In response to the unsafe cladding crisis, one limb of the government’s five-point plan, the “Building Safety Package”, is to introduce a new tax on residential developers “to ensure developers play their part and make a fair contribution”. The new Residential Property Developer Tax (RPDT) will come into force in April 2022.
The objective of the new tax is to raise at least £2 billion over a 10-year period from its introduction in 2022, by taxing the largest corporate residential property developers on their profits attributable to UK residential property development. These funds will be put towards the removal of unsafe cladding from high risk residential buildings.
Will all property companies be subject to the RPDT?
The RPDT will be applied to profits in excess of £25 million per year arising to group companies engaged in UK residential property development. Profits in excess of this allowance will be taxed at a 4% rate. The tax will apply to profits arising in accounting periods ending on or after 1 April 2022, with profits from periods straddling that date being apportioned. The tax will be charged as if it were an amount of corporation tax payable by the company, so should be relatively straightforward for companies to administer.
There are some nuances and the originally proposed scope of the tax has been significantly narrowed following consultation. Student accommodation and homes or institutions providing personal care for residents are some of the specific exceptions. Profits arising from activities which are not undertaken in connection to residential property development, for example separate management activity, will not be subject to the tax. A developer company must have an interest in the land at some point for development activity there to be subject to the tax – thus profits from development arising to third party contractors with no interest in the land will not be subject to the RPDT. The tax will only apply in relation to land which is held as trading stock by the developer, so property investors, and the build-to-rent sector will be excluded from the tax. Profits arising from commercial development, or residential development outside of the UK will also not be subject to the tax.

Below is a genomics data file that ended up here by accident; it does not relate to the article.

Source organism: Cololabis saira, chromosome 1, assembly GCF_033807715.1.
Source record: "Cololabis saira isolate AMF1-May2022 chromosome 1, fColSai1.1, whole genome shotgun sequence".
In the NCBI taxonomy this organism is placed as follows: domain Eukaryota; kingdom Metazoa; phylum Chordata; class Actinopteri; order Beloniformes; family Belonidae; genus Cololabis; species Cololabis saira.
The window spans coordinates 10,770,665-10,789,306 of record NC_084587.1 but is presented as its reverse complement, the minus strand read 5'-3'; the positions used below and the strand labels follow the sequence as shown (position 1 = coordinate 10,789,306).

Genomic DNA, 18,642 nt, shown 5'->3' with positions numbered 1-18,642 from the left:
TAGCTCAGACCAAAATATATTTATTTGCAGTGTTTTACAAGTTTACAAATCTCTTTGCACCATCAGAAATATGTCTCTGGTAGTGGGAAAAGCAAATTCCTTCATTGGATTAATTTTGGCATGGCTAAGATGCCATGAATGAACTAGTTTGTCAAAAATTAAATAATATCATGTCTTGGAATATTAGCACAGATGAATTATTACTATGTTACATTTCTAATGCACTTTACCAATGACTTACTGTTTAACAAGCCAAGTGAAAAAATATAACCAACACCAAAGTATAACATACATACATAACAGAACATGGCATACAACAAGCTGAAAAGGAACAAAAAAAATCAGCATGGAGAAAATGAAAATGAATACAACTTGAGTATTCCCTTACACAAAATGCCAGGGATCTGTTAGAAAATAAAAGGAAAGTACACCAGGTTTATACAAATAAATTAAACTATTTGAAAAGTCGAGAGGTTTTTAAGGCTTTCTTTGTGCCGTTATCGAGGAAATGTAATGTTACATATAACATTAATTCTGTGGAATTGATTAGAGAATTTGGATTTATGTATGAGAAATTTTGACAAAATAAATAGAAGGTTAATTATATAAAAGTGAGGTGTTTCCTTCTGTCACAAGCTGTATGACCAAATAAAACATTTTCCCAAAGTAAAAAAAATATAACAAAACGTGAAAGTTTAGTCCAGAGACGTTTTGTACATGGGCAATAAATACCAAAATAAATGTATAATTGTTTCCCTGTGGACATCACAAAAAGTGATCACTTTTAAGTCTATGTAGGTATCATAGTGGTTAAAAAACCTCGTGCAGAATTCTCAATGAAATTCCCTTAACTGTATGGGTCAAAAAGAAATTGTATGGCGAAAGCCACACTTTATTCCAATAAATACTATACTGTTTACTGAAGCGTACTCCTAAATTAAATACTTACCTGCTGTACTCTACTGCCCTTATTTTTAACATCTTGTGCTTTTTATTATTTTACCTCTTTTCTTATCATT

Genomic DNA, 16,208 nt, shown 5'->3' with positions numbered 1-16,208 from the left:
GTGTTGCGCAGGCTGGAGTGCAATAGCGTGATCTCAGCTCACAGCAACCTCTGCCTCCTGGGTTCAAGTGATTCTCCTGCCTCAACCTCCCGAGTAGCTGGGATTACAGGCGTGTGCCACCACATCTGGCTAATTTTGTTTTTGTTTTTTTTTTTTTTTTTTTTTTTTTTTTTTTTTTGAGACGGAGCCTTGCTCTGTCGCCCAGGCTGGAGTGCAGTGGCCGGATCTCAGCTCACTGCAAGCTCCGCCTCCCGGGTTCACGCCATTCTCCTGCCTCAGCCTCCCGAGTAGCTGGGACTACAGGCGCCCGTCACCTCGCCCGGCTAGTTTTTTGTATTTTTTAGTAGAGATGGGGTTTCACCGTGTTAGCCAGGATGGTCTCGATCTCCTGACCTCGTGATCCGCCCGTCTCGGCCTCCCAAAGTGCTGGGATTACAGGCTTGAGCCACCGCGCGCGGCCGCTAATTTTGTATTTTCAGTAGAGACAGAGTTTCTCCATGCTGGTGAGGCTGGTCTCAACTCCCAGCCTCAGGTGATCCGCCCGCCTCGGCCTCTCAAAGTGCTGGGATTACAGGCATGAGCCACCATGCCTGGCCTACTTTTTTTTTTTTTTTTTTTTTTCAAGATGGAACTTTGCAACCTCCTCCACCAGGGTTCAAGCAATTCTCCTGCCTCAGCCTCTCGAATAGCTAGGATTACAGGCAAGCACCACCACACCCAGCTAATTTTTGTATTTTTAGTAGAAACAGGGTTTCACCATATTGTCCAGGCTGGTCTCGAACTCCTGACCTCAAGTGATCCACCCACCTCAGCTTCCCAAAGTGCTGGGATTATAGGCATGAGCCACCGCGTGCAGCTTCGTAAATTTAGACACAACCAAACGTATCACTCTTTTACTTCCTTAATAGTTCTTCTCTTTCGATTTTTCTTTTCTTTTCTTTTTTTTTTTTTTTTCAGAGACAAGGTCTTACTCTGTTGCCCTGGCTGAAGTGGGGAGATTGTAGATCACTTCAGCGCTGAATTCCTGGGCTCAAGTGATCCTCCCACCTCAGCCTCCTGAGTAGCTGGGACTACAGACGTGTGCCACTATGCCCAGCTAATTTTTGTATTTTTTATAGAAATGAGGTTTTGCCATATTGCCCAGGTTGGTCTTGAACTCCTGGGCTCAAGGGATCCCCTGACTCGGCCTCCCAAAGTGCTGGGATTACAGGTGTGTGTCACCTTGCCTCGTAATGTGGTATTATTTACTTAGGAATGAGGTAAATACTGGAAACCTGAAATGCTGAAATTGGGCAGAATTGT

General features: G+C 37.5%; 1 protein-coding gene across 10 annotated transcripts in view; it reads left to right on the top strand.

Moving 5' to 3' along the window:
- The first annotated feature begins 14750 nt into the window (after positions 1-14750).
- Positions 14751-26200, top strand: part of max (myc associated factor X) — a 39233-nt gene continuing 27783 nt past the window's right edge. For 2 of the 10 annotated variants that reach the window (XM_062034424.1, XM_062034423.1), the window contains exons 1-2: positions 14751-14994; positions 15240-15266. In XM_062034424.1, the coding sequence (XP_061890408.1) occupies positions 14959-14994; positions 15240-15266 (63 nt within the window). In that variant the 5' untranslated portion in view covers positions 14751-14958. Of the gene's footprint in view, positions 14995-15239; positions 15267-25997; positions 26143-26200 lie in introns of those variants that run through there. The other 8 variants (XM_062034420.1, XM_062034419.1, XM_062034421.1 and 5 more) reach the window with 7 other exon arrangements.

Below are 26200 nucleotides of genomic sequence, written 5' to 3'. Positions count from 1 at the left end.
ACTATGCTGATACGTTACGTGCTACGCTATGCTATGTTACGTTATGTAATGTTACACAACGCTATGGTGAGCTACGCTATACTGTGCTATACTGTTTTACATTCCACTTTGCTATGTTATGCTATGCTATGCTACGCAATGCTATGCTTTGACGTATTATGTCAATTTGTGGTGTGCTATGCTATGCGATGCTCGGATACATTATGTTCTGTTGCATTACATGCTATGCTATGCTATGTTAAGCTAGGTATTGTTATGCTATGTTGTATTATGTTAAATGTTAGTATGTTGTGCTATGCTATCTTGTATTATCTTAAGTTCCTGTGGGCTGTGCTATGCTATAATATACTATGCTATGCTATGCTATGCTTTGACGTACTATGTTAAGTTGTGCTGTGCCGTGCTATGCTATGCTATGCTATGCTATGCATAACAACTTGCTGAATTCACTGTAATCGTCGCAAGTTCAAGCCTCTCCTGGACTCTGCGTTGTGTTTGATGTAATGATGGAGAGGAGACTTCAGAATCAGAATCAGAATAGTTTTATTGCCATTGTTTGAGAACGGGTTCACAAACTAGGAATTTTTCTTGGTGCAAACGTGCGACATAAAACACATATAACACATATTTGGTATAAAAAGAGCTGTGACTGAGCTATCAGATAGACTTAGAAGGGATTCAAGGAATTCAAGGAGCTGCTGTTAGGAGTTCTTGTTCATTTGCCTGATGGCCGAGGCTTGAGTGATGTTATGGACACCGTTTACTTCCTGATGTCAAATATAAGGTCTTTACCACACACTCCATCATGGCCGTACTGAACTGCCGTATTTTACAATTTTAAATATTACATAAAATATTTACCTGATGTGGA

How will the RPDT apply to joint ventures?
The tax will apply to companies that carry out residential development activities of their own, and also to companies which have a substantial interest (i.e. at least 10% of the shares or entitlement to at least 10% of the profits available for distribution) in a joint venture company. A company’s interest in a joint venture is aggregated with other members of the same group to determine whether the interest is substantial. The relevant proportion of the joint venture’s profits or losses will be attributable to the developer for the purposes of calculating the RPDT.
Will the RPDT include charities and affordable housing in its scope?
Whilst affordable housing development is generally at-cost rather than profit generating, the government intends that affordable housing will fall within the scope of residential property development, and any profits made in relation to the development of affordable housing should therefore fall within the scope of the new tax. This means that developers will be subject to the tax in relation to any affordable housing they build. However, entities which qualify as a “non-profit housing company” (broadly, these are registered providers of social housing) and their wholly owned subsidiaries will be exempted from the tax, subject to an exit charge where a company ceases to qualify for the exemption. In addition, any trading profits from residential property development activities that are carried out by a charitable company and applied for the purposes of the charitable company are ignored for the purposes of the RPDT.
What to do before RPDT comes into effect?
Most property companies including investment, build-to-rent, social housing providers, commercial property developers and third-party contractors will not be affected by the tax. Smaller residential property developers who will not exceed the £25 million allowance threshold shall also not be affected by the new tax. However, these out-of-scope companies should take time ahead of the RPDT’s implementation to understand on what basis they are excluded. Excluded companies should also monitor the criteria over the proposed 10 year life of the tax. Larger residential developers will need to spend time considering how the new tax will operate in relation to their group and joint venture interests ahead of its introduction in April 2022. These in-scope developers will need to make sure they will have the systems and expertise in place to calculate and administer the RPDT in line with their broader corporation tax compliance obligations.